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Australian musicians are having global critical and commercial success in the digital games industry

A first of its kind report into Australian music and games has found that Australian composers and musicians are developing new and innovative ways to work with the digital games sector. These include licensing existing music for use in digital games, composing new dynamic soundtracks for specific games, and conducting live performances of game music. With the right targeted support to address the field’s emerging challenges, game music is set to become an increasingly important platform through which Australian musicians of all stripes can reach global audiences.

The Australian Music and Games 2023 Benchmark – the first ever investigation into the scope and scale of Australia’s game music sector – was launched on 1 October at APRA AMCOS’s music for games conference High Score. Commissioned by Creative Australia and delivered by Dr Brendan Keogh (QUT) and Associate Professor Dan Golding (Swinburne University), the report paints a picture of a sector brimming with creativity, confidently performing on the global stage alongside far bigger national sectors.

The benchmark also exposes some entrenched and emerging challenges facing the field and identifies new opportunities for Australian game music to flourish and grow.

“The Australian Music and Games 2023 Benchmark is a fascinating reminder of how important music is to the game experience. The Benchmark helps us to understand more about how the music and game industries work together and, in doing so, are reimagining digital gaming,” said Creative Australia’s Head of Music, Kirsty Rivers.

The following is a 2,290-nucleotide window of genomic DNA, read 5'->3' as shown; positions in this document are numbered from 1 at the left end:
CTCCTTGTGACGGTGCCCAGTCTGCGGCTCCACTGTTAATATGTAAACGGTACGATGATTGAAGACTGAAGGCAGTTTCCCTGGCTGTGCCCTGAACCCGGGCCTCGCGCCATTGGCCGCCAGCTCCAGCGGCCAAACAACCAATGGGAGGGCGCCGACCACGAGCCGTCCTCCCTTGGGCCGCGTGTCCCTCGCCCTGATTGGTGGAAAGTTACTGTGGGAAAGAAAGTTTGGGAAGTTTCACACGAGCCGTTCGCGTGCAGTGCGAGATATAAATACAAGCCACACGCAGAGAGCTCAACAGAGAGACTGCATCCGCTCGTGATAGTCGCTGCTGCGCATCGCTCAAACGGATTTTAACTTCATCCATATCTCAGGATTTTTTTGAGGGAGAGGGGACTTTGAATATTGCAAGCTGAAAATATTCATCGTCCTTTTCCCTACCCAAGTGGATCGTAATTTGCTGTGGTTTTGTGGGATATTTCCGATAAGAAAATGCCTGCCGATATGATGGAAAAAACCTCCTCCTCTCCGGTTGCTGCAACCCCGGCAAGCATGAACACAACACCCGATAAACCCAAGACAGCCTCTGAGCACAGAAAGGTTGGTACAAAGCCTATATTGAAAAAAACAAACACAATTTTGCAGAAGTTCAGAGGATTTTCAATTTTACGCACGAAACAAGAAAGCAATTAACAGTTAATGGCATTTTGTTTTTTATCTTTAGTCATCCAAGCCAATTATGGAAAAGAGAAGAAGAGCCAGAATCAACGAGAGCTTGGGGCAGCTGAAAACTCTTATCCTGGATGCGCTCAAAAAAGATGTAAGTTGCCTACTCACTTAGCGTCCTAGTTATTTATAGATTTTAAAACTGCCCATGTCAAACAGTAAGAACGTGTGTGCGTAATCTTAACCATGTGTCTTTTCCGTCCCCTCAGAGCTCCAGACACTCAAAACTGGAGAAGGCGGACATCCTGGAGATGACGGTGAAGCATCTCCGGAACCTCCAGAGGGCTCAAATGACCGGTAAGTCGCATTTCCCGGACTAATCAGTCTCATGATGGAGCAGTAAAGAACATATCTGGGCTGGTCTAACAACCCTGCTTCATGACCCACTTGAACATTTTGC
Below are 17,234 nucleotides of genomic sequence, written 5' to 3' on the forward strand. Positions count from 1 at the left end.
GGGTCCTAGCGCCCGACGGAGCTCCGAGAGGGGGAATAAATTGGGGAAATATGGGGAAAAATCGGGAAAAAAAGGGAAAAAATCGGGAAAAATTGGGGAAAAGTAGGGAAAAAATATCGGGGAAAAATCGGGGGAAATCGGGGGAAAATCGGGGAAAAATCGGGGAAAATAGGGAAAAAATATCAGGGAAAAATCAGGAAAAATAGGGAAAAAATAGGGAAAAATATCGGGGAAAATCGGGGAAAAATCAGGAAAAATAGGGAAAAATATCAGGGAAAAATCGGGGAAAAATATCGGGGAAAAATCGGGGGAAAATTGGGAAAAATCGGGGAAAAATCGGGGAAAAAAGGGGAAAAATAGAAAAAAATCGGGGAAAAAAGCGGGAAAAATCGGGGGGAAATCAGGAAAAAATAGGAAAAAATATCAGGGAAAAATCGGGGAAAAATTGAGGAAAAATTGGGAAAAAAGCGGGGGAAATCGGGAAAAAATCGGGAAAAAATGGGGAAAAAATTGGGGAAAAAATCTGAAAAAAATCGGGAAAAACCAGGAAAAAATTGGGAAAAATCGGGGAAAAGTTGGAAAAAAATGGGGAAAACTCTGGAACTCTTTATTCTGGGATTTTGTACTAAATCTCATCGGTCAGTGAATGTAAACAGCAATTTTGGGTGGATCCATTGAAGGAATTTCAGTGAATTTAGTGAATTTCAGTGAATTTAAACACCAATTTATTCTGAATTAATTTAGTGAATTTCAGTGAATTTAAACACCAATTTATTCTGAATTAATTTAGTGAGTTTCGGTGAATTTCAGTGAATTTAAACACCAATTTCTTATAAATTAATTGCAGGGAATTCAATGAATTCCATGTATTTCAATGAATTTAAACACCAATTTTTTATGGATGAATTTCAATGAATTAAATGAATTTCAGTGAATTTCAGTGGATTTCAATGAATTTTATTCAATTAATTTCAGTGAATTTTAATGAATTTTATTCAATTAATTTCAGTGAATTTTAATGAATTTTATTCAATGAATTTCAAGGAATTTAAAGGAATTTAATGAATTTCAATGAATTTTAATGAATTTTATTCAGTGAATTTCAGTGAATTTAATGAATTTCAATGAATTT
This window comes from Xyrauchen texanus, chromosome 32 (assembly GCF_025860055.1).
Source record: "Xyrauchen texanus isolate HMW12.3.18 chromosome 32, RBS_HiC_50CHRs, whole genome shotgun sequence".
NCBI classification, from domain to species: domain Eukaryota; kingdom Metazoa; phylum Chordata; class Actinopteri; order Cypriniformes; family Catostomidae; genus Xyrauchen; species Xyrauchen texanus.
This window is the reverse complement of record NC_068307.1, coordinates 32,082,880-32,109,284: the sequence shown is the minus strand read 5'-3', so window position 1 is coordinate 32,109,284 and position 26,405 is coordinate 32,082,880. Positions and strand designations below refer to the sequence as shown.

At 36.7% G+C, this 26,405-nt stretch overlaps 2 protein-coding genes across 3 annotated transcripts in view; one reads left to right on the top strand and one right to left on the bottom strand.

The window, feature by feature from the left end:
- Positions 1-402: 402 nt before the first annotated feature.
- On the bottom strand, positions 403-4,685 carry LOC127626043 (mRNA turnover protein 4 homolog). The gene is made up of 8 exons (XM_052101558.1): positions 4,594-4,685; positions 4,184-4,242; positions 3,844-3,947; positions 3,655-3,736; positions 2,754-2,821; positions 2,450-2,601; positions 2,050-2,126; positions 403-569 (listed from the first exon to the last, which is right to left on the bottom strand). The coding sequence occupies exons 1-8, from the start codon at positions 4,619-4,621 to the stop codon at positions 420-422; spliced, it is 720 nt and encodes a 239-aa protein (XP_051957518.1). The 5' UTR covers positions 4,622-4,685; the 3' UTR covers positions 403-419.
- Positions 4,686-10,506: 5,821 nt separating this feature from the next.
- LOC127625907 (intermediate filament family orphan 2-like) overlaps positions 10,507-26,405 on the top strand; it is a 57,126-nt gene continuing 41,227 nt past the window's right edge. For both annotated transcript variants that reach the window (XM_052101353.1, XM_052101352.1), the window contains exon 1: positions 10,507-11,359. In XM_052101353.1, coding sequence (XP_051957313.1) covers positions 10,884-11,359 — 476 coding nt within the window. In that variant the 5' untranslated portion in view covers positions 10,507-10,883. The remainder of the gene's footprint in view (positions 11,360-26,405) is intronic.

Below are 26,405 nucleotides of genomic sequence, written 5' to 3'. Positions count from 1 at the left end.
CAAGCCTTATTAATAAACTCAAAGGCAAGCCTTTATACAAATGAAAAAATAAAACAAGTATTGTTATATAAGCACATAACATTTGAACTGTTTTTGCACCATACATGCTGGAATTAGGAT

The Music and Games 2023 Benchmark co – author Dr. Brendan Keogh said:

“Our Australian Music and Games 2023 Benchmark has highlighted just what an important role Australia’s musicians and composers will be able to play in this growing industry. Australia’s game music workers are creative, more often than not composing and performing original music for digital games made both in Australia and around the world. They’re also highly respected and appreciated by developers and players alike as creators of a crucial, fundamental aspect of digital game experiences.”

Other key findings include:

  • Australian game music workers are recognised as crucial and central collaborators by Australian game developers.
  • Australian game composers are more likely to retain rights and opportunities compared with workers in other screen music sectors.
  • While unpaid work remains common, Australian game music workers earn more than the average musician.

“Gaming isn’t just an industry it’s also an art form. According to a recent study by the Interactive Games and Entertainment Association, 94% of Australian households have a gaming device and 70% of those who play video games do so to improve their mental health. Gaming is a fantastic way to tell Australian stories through gaming music and there is now a 30% tax deduction for eligible Game developers so hopefully this will encourage more composers to get involved,” said Ms. Rivers

To view the report in full visit Creative Australia’s website and download a copy.

Creative Australia will be presenting these findings in a panel discussion at SXSW Sydney 15 – 22 October.

Sean Brogan, Media Manager, Creative Australia
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